Well, I got some disappointing emails this morning. The husband and I had kind of figured that Milan would be the place we’d end up because of his work… Our friends who live in the Veneto hate Milan, but, since we’ve never visited the city, we were trying to keep an open mind.
One email I got is from a friend of mine who lives in the Friuli (he’s a native Italian, not like our Veneto friends who are expats), and he confirmed all the bad things our Veneto friends said about Milan. Then I got a note from a British expat who’s lived in Milan for nearly 30 years – she must like it there, right? Wrong. She hates the city, too. From her email:
It’s polluted, noisy, full of ugly apartment blocks, and completely lacking in green spaces. It’s full of chaotic traffic, hideously expensive, has a high crime rate … need I go on?
Honestly, on the one hand I feel like beggars can’t be choosers – and since it’s already quite difficult for non-EU citizens to get work in Italy, if the husband’s job put him smack-dab in the middle of Milan, we’d make do. I mean, Milan is a helluva lot closer to, say, Florence than Oregon is! And on the other hand, I’m feeling like this is the first in what I expect will be many, many bumps on this road. If it were easy to find a job in Italy and move to an idyllic village in Tuscany, everyone would do it.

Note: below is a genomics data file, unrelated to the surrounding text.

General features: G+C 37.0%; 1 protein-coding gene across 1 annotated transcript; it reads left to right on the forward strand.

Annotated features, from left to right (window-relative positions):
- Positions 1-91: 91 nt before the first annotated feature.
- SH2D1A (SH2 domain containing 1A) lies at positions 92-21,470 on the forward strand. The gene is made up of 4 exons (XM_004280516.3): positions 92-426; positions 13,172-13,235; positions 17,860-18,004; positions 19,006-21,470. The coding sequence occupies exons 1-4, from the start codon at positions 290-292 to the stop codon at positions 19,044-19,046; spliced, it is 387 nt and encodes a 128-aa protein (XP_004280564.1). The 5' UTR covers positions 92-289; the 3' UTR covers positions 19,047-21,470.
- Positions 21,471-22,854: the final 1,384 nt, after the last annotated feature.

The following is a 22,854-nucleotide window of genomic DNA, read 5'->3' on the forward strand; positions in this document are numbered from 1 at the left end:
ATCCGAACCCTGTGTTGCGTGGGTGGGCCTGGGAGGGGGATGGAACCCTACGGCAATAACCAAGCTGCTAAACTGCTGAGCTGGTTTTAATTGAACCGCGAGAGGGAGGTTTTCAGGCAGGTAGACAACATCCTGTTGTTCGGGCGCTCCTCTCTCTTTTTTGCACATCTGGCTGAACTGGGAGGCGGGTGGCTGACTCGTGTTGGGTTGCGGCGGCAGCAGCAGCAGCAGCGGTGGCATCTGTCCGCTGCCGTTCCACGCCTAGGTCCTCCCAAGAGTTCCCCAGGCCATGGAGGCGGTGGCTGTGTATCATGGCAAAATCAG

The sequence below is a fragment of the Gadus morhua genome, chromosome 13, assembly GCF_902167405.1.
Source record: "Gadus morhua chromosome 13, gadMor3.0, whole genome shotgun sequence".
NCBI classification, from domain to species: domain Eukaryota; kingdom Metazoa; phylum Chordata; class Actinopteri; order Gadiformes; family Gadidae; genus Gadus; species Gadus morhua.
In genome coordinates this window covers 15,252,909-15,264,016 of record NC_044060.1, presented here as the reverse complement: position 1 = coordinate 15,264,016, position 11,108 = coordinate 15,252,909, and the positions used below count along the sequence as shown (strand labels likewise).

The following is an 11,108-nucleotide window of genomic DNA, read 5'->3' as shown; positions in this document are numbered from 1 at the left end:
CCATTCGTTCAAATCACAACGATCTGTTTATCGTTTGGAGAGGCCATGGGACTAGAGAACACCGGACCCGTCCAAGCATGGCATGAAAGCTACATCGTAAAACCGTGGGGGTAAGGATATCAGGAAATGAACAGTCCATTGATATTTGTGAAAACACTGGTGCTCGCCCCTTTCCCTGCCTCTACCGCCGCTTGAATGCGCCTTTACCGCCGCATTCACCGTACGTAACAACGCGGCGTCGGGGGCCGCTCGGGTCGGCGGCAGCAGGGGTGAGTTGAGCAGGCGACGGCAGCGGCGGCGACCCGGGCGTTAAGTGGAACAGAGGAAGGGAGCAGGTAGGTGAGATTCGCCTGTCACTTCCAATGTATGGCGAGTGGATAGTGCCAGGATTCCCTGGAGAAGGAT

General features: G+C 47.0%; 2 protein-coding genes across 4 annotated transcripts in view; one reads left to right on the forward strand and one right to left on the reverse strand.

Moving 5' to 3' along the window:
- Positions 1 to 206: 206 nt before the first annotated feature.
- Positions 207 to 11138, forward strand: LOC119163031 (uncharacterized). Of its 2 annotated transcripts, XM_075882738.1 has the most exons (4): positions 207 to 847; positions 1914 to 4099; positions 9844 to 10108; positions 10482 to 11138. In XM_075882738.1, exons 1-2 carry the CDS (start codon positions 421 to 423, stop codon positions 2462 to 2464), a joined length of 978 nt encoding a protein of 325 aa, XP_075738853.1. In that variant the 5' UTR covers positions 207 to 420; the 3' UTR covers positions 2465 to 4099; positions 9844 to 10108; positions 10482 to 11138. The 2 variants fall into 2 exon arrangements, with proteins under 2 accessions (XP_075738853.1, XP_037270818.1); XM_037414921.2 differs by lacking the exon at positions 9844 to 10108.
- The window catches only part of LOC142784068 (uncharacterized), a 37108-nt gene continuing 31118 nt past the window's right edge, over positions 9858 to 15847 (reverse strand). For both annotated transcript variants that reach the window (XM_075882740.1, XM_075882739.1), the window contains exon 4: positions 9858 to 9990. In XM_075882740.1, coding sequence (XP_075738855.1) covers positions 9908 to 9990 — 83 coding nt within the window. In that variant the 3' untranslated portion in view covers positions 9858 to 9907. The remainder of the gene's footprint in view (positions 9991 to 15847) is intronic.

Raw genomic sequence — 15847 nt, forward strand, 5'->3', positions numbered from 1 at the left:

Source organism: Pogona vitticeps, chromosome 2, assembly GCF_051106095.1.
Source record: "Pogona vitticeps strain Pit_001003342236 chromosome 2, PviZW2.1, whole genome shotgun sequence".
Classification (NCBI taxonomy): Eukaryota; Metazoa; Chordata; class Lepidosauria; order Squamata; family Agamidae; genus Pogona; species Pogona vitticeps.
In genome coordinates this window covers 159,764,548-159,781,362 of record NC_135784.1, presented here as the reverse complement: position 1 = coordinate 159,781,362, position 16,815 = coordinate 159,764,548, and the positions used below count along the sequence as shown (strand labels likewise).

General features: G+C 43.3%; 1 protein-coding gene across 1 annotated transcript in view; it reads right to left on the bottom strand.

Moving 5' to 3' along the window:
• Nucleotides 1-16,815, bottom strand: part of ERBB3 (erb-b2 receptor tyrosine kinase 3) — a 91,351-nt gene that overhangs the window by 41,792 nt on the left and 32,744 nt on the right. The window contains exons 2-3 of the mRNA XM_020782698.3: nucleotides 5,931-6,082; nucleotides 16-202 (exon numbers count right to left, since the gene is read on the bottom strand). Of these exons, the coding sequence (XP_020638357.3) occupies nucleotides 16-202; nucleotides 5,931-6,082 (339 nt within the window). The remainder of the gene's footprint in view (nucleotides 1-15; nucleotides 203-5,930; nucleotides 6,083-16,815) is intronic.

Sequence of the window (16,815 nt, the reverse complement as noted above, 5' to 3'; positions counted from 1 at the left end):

At any rate, for me it’s back to the book I’ve been immersed in since Christmas, and for the husband it’s continued work on his CV, which he’ll then have to get translated into Italian. Then we both get to reach our tentacles into the world and see if anyone we know can help us make all of this work.
So, yes – it would be nice if this were an easier prospect. And then again, if we can make this happen, it’ll be that much more satisfying. Right?
P.S. – Since I figure we’ll be finding roadblocks a-plenty en route to expat-hood, I’m starting a series here. I’ll call all of these posts “Expat Roadblocks” and will also tag them with “expat roadblocks” as well so they’re easy to find later. And yes, that’s just as much for me as it is for you.
Photo by: Henrik Bejke